Sidewalk chalk was all anyone was talking about as campus woke up Thursday morning (April 21) at Western Carolina University. The chalk was everywhere, its biggest explosion around the fountain behind the A.K. Hinds University Center, colorful dust spelling out phrases running the gamut from “Build that wall” and “concealed carry saves” to “Hillary for prison,” and “blue lives matter.”
It started with a poster. Or, more accurately, with a collection of posters in the window of Western Carolina University’s Department of Intercultural Affairs. February is African-American History Month, and the display aimed to draw attention to the issue of police brutality, especially as it relates to race.
Some students took offense. In particular, a Facebook post by WCU student and campus EMS Chief Dalton Barrett went the Western North Carolina version of viral, drawing 81 shares and 58 comments.
In an effort to bring together the artistic hearts and minds from around Western North Carolina, the “LEAD:Arts” summit was hosted last week by Western Carolina University in Cullowhee.
“The arts and artists are essential elements for a healthy community,” said moderator George Brown, dean of WCU’s College of Fine and Performing Arts. “Art improves the quality of life. Artists make good neighbors. This conference will go beyond discussion of the role of arts in the community. Western Carolina University and Western North Carolina will come together through art to take action and foster a better tomorrow for the region.”
It was a year-and-a-half ago that Western Carolina University’s director of athletic bands, David Starnes, was asked by United Sound founder Julie Duty to help put together a board for her nonprofit organization, which provides musical performance experiences for students with special needs.
The mood was jovial as Western Carolina University’s Faculty Senate waited over cookies and coffee for their hour with Margaret Spellings to begin. Small talk and light jokes made the minutes before her arrival feel less gravity-laden than they really were.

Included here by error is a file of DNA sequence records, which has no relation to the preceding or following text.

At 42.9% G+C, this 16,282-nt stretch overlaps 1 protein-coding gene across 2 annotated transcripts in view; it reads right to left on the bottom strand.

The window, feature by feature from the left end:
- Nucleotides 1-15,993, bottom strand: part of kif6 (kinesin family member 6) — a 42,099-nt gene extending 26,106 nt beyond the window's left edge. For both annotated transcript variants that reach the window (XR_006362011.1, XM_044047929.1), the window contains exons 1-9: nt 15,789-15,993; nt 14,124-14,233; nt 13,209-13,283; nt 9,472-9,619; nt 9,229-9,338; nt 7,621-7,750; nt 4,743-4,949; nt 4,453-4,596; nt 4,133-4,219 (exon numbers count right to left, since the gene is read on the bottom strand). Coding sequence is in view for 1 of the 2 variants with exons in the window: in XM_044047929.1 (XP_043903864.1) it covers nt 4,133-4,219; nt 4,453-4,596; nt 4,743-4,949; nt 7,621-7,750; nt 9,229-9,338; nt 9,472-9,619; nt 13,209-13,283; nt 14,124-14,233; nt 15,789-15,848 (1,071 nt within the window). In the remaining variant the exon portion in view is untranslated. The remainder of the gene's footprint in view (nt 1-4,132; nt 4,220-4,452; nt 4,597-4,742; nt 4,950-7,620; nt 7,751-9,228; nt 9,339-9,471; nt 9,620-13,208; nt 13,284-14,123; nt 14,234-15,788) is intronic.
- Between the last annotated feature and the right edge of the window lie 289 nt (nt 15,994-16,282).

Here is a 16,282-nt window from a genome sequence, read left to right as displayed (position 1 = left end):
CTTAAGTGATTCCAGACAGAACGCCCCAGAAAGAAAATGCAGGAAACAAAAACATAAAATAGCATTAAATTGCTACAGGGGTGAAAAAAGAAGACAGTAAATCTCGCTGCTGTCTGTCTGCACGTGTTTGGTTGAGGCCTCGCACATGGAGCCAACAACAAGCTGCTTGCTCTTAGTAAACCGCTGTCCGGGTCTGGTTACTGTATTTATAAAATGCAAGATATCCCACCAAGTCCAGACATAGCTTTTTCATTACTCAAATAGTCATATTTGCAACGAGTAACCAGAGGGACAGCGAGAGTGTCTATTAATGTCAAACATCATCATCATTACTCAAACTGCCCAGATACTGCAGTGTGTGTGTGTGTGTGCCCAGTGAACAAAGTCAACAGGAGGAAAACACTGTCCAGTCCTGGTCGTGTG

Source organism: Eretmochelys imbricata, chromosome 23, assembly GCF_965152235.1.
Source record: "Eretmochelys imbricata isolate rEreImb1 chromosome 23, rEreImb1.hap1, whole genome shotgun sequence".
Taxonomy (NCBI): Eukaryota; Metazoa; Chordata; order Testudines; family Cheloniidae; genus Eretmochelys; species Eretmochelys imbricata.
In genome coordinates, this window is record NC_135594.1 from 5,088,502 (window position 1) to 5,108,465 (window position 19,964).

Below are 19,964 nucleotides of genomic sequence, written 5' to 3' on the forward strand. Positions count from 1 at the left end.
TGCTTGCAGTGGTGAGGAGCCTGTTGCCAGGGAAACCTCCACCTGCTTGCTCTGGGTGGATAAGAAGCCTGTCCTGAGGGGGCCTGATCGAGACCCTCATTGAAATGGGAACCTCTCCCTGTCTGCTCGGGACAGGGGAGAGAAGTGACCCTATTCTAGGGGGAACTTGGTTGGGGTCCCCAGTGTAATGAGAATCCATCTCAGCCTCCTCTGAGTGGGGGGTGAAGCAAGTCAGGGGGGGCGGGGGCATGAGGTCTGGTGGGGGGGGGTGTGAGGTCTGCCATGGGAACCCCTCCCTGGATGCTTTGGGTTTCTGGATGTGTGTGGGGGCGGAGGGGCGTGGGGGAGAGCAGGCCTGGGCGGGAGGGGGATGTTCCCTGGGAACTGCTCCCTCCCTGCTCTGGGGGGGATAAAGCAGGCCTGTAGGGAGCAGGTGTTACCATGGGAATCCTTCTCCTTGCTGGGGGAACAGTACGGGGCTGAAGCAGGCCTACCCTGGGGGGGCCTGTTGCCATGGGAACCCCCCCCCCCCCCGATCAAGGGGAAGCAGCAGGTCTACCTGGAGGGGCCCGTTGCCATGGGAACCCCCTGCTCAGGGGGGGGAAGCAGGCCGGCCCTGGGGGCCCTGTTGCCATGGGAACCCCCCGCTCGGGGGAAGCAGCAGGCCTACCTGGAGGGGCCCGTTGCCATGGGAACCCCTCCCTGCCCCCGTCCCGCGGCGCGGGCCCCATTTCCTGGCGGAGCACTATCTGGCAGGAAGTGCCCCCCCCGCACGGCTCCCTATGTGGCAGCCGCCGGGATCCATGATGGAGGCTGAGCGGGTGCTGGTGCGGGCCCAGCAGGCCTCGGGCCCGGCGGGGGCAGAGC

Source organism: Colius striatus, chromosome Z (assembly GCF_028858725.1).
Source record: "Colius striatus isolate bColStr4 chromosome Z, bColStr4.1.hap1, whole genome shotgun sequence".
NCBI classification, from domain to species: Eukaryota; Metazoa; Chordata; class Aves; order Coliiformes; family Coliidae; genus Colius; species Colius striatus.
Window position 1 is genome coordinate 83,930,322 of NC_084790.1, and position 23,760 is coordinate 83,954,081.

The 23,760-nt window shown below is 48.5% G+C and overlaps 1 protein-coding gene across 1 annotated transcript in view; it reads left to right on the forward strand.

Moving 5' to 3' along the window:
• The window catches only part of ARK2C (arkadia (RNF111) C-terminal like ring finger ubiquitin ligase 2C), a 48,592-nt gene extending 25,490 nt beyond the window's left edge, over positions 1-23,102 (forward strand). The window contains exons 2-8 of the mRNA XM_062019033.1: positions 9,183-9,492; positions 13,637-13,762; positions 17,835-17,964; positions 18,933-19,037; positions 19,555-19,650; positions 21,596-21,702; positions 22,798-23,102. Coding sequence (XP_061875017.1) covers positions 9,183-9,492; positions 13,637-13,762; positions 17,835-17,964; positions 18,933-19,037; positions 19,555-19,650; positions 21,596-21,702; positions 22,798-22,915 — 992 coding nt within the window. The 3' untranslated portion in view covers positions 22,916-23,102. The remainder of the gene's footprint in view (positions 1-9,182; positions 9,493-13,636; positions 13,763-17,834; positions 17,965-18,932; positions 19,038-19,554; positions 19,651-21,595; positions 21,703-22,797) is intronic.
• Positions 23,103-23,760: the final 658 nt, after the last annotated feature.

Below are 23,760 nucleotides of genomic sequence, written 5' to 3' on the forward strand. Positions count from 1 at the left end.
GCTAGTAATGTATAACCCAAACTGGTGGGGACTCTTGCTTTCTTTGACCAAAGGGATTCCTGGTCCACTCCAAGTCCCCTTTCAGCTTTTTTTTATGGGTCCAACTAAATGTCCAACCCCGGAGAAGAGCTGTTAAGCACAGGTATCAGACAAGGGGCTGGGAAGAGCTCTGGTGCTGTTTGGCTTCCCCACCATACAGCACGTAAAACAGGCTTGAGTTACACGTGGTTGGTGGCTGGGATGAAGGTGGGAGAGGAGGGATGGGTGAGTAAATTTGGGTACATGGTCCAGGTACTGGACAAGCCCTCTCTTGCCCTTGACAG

By Mark Jamison • Guest Columnist
I had planned to call this commentary “Dirty Money.” I would begin by quoting Teddy Roosevelt, “No amount of charity in spending such fortunes can compensate in any way for misconduct in acquiring them,” setting the stage for the argument that the grant from the Koch Foundation to fund a Center for Free Enterprise at Western Carolina University, a proposal which is problematic on its merits, also suffers from the fact that its source is tainted.
Western Carolina University leaders are getting ready to roll out the red carpet for the impending arrival of Margaret Spellings, the incoming president of the state’s public university system, who will be touring WCU campus on March 10.
By Mark Jamison • Guest Columnist
In Sons of Wichita, Daniel Schulman relates a story about Charles Koch’s attempt to apply his libertarian management theory known as Market-Based Management to Wichita Collegiate, the private school located near the Koch compound. The school, cofounded by Bob Love — an associate of Fred Koch from the John Birch Society — became embroiled in an “acrimonious uprising” after Charles Koch, who was chairman of the school’s executive council, applied techniques from his management system designed to force everyone in an institution or business into an entrepreneurial role.
By Ron Robinson • Guest Columnist
The other day I attended a basketball game at Western Mountain University. I could not help noticing a very large person sitting in the upper decks near the rafters. He seemed intensely focused on the game and was continually smiling. Sometimes even grinning. My curiosity was growing, so at halftime I climbed the stairs to his seat.
While most people are mourning the coming of another Monday, Rob Russell will be rejoicing as he returns to his job at Western Carolina University Feb. 15.